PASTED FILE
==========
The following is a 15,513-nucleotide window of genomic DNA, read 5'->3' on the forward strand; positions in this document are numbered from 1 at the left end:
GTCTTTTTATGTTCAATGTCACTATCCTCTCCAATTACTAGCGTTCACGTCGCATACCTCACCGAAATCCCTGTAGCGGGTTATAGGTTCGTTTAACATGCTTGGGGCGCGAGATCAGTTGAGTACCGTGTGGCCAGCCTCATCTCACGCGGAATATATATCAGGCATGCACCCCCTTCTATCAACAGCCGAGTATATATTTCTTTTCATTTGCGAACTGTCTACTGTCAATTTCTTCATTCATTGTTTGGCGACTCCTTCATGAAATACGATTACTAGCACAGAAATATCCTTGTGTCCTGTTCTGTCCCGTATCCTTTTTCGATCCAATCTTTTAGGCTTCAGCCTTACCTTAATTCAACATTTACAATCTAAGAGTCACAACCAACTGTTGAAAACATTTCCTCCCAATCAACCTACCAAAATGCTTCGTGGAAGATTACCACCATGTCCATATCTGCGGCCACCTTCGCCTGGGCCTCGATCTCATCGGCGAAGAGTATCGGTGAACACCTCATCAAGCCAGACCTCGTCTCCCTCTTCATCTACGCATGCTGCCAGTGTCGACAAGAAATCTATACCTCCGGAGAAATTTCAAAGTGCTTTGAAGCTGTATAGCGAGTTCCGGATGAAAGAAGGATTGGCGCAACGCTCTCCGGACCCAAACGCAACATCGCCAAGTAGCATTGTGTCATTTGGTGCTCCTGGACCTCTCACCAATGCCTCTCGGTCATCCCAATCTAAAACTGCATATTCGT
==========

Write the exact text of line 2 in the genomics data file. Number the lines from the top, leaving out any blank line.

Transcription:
GTCTTTTTATGTTCAATGTCACTATCCTCTCCAATTACTAGCGTTCACGTCGCATACCTCACCGAAATCCCTGTAGCGGGTTATAGGTTCGTTTAACATGCTTGGGGCGCGAGATCAGTTGAGTACCGTGTGGCCAGCCTCATCTCACGCGGAATATATATCAGGCATGCACCCCCTTCTATCAACAGCCGAGTATATATTTCTTTTCATTTGCGAACTGTCTACTGTCAATTTCTTCATTCATTGTTTGGCGACTCCTTCATGAAATACGATTACTAGCACAGAAATATCCTTGTGTCCTGTTCTGTCCCGTATCCTTTTTCGATCCAATCTTTTAGGCTTCAGCCTTACCTTAATTCAACATTTACAATCTAAGAGTCACAACCAACTGTTGAAAACATTTCCTCCCAATCAACCTACCAAAATGCTTCGTGGAAGATTACCACCATGTCCATATCTGCGGCCACCTTCGCCTGGGCCTCGATCTCATCGGCGAAGAGTATCGGTGAACACCTCATCAAGCCAGACCTCGTCTCCCTCTTCATCTACGCATGCTGCCAGTGTCGACAAGAAATCTATACCTCCGGAGAAATTTCAAAGTGCTTTGAAGCTGTATAGCGAGTTCCGGATGAAAGAAGGATTGGCGCAACGCTCTCCGGACCCAAACGCAACATCGCCAAGTAGCATTGTGTCATTTGGTGCTCCTGGACCTCTCACCAATGCCTCTCGGTCATCCCAATCTAAAACTGCATATTCGT